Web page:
Posts Tagged: monographs

The Publishing Business: a review

The publishing business: from p-books to e-books by Kelvin Smith (AVA, 2012) is an introductory textbook aimed primarily at students on Publishing Studies courses. Though the book is international in scope, the implied reader is I think UK-based. The book is

The Publishing Business: a review

The publishing business: from p-books to e-books by Kelvin Smith (AVA, 2012) is an introductory textbook aimed primarily at students on Publishing Studies courses. Though the book is international in scope, the implied reader is I think UK-based. The book is

Scholarly and professional publishing: a question of strategy

As a publisher, I’ve often been consulted by researchers pondering the question of whether to write for a scholarly audience, a popular one, or both. Much research is potentially of interest to both types of audience: what then should the

Scholarly and professional publishing: a question of strategy

As a publisher, I’ve often been consulted by researchers pondering the question of whether to write for a scholarly audience, a popular one, or both. Much research is potentially of interest to both types of audience: what then should the

What is the future of scholarly communication?

  The future of scholarly communication (Facet, 2013) is edited by Deborah Shorley and Michael Jubb. It is divided into two parts. The first, longer, part deals with changing researcher behaviour; the second deals with ‘Other players: roles and responsibilities’.

What is the future of scholarly communication?

  The future of scholarly communication (Facet, 2013) is edited by Deborah Shorley and Michael Jubb. It is divided into two parts. The first, longer, part deals with changing researcher behaviour; the second deals with ‘Other players: roles and responsibilities’.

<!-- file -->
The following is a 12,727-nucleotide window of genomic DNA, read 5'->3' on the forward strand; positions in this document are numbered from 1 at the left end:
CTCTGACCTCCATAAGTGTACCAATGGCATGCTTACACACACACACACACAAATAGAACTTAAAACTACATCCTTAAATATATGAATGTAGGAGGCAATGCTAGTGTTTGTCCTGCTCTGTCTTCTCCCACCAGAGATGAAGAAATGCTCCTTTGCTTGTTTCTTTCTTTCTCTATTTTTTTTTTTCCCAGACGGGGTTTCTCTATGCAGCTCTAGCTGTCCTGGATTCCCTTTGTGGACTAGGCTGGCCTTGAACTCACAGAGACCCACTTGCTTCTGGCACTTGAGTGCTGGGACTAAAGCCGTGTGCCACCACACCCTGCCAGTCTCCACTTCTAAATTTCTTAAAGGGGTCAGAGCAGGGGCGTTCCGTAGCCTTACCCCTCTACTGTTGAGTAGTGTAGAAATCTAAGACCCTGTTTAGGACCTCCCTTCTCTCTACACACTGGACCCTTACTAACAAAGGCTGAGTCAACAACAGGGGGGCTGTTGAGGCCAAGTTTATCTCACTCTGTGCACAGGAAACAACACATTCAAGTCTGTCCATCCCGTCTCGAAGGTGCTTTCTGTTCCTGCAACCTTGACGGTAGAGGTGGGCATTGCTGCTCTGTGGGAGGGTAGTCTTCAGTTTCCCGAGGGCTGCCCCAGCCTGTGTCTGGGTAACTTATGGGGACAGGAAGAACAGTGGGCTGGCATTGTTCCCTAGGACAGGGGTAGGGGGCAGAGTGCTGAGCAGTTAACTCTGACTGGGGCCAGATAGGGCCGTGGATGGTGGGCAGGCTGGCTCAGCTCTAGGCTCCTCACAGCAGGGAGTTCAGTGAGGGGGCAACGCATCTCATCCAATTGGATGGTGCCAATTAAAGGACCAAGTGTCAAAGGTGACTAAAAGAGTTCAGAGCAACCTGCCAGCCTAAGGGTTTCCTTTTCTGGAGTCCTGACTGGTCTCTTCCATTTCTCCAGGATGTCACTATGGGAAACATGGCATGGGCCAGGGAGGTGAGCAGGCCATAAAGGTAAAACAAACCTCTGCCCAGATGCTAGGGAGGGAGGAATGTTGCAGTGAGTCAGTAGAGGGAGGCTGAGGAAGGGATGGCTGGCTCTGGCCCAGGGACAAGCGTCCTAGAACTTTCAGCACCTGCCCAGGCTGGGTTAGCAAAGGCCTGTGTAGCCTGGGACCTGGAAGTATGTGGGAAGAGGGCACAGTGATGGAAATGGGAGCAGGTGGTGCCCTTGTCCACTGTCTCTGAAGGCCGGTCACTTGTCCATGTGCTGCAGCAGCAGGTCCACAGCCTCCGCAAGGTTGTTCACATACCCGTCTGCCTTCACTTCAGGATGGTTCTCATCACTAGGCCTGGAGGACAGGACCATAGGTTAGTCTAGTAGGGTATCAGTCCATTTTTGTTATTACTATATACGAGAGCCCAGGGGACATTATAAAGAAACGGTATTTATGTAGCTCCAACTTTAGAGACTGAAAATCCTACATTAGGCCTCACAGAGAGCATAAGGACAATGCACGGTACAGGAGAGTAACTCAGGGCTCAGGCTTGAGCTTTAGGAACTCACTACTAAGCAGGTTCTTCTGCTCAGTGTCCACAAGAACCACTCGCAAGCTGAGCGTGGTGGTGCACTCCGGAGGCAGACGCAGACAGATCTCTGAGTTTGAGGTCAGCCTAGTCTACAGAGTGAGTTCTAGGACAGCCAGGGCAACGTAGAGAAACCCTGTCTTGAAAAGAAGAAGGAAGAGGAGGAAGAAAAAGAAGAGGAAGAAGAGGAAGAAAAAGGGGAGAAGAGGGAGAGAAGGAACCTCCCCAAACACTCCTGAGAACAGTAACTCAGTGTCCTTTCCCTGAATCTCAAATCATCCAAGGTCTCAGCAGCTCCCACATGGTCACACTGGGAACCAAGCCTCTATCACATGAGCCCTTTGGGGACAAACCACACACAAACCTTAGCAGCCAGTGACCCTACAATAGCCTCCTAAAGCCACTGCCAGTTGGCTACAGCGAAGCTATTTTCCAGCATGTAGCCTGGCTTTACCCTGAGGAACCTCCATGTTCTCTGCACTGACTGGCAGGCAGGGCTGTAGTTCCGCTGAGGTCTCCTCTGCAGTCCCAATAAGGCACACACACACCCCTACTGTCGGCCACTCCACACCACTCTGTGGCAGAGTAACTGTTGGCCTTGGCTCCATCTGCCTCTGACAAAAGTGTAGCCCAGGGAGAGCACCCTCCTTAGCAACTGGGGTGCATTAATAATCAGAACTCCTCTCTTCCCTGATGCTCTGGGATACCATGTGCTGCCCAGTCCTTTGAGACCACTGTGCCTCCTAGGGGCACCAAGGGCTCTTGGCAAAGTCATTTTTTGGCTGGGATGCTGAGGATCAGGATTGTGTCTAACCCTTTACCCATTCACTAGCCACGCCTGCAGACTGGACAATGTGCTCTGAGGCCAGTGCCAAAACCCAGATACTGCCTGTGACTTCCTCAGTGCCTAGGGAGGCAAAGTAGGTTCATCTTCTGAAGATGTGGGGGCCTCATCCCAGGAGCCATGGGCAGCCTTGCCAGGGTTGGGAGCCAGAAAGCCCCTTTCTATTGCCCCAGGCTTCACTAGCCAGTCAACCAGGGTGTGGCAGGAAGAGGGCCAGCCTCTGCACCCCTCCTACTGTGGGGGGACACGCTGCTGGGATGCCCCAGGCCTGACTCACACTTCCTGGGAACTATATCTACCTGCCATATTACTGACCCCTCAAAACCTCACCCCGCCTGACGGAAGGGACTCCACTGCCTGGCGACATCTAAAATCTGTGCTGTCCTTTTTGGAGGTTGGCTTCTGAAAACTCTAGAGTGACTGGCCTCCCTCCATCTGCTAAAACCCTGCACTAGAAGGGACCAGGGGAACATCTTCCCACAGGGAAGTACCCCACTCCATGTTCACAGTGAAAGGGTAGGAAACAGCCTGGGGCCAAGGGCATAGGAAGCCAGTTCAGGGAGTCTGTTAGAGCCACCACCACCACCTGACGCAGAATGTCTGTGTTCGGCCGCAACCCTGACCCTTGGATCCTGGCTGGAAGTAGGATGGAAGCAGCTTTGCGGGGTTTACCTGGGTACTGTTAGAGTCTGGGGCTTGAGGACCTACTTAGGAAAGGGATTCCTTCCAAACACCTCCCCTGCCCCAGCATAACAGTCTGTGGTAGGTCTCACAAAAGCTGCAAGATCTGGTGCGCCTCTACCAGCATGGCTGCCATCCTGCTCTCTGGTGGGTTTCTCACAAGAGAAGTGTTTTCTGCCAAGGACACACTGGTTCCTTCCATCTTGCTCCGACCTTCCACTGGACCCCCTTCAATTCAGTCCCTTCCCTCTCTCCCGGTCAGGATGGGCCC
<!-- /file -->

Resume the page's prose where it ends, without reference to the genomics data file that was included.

Guaranteed Peer Reviewed Content

I recently met a doctoral researcher in management studies who told me that her supervisor had told her not to cite books in her writing – she was only to cite journal papers. (A third category, namely grey literature, was presumably

Guaranteed Peer Reviewed Content

I recently met a doctoral researcher in management studies who told me that her supervisor had told her not to cite books in her writing – she was only to cite journal papers. (A third category, namely grey literature, was presumably

Naked city – a review

A frequent theme in this blog’s exploration of creativity has been the significance of place. In one post (Creative regions 16 Jan 2012) I drew attention to some of the academic research available on the subject. That post refers specifically

Naked city – a review

A frequent theme in this blog’s exploration of creativity has been the significance of place. In one post (Creative regions 16 Jan 2012) I drew attention to some of the academic research available on the subject. That post refers specifically

Self-publishing: why (or why not) and how

This post summarises a workshop led by Monographer at the 2012 annual conference of the National Association of Writers in Education on 10 November. Context There are many reasons why self-publishing is burgeoning. Some of them are summarised in this post

Self-publishing: why (or why not) and how

This post summarises a workshop led by Monographer at the 2012 annual conference of the National Association of Writers in Education on 10 November. Context There are many reasons why self-publishing is burgeoning. Some of them are summarised in this post

How to publish your PhD: review

I met Sarah Caro at Profile Book’s summer party. For a number of reasons I was interested to hear about her book, How to publish your PhD: a practical guide for the humanities and social sciences: as an academic publisher, I

How to publish your PhD: review

I met Sarah Caro at Profile Book’s summer party. For a number of reasons I was interested to hear about her book, How to publish your PhD: a practical guide for the humanities and social sciences: as an academic publisher, I